Wednesday celebration packs the house

    The Golden Link Senior Center celebrated 30 years Wednesday with an evening meal and gathering that packed the house, literally. Close to 100 people filled every room of the center to commemorate the building that area senior citizens call “home.”

    In 1985, three community members, Lil Snyder (a retired Polk County nurse), June Shaver (business manager at the local clinic) and Bill Kiewel (radio owner), were approached by other local residents about obtaining a building that senior citizens could utilize. The three met and envisioned a place where people could gather, eat together, play together and enjoy each other’s company. Soon, they developed an organizational committee of 30 people representing seniors, advocates, city officials and friends. After some consultation with former Crookston Mayor Doug Oman and looking at various buildings within the city, it was determined that the former Diamonds building would be the most eligible place to be utilized.

    The group then applied for and received private, non-profit tax exempt status and developed plans for obtaining sponsorships through grants and fundraising drives within the community.

    Brainstorming for activities and opportunities that would be offered at the new senior center included minor health checks, meetings and advice given on things like Social Security, medicare, insurance policies and other senior services; plans for group travels and activities, and combatting loneliness through social contacts and activities like exercise, dance, card games, and movies.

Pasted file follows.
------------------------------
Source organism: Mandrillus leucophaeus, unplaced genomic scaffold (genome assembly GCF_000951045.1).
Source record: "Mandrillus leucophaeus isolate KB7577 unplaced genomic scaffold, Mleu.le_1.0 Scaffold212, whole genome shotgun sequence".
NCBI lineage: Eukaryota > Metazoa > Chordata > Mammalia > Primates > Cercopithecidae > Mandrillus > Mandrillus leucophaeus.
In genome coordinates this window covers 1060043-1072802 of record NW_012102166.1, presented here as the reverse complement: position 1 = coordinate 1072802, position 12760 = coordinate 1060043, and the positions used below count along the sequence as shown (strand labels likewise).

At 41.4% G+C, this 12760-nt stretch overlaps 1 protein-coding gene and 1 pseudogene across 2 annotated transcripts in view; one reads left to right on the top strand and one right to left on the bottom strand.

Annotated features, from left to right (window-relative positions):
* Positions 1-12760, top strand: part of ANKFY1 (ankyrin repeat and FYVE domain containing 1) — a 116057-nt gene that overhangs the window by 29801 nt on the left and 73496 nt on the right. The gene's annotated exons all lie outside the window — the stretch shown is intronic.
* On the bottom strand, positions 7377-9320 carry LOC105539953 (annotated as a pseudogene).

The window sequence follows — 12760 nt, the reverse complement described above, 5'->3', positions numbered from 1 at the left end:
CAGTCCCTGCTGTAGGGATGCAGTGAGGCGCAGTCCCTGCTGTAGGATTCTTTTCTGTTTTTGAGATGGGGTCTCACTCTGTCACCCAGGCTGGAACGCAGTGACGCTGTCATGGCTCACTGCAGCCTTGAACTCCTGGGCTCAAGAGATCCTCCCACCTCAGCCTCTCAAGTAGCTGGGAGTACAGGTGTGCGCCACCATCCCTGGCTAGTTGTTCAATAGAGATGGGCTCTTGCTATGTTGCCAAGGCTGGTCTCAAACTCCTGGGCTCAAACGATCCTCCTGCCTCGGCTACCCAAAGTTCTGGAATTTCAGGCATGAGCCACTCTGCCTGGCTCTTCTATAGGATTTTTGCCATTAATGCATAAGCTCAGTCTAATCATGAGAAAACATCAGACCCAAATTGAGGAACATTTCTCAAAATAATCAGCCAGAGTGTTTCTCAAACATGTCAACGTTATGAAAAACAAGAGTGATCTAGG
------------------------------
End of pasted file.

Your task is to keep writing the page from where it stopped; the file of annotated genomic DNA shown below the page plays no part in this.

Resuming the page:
The present building was obtained for $135,000 with a loan from what is now called Bremer Bank and improvements made like making bathrooms handicap accessible, additional windows and light fixtures, new dishwasher and shelving, and more for approximately $34,000.

    In early 1987, a 12-member Board of Directors was elected and annual dues for members were determined. After multiple donations and fundraisers, they held a “Burn the Mortgage” party in 1989.

    “This was truly a community-wide project made possible by the generosity of all the people in the community, the Senior Citizen’s Club, various community organizations, grant-giving groups, area farmers, and especially by all of the volunteers who contributed their time, energy and talents,” boasted Golden Link executive director Patty Dillabough. “Without each of them, this would still be just a dream festering in a corner.”

    “As time goes on we find that our Center becomes a home away from home for many,” she added. “We have many people who have lost their spouse so to avoid the loneliness and empty house feeling, they come to our Center, have a meal, play some cards, crochet, do some visiting, and even shed a tear or two.”

    “It helps to make their days go by quickly, yet they are up and about, and have an excuse to get dressed for the day,” she continued. “The coffee pot is always on, there are people around whenever you need them.”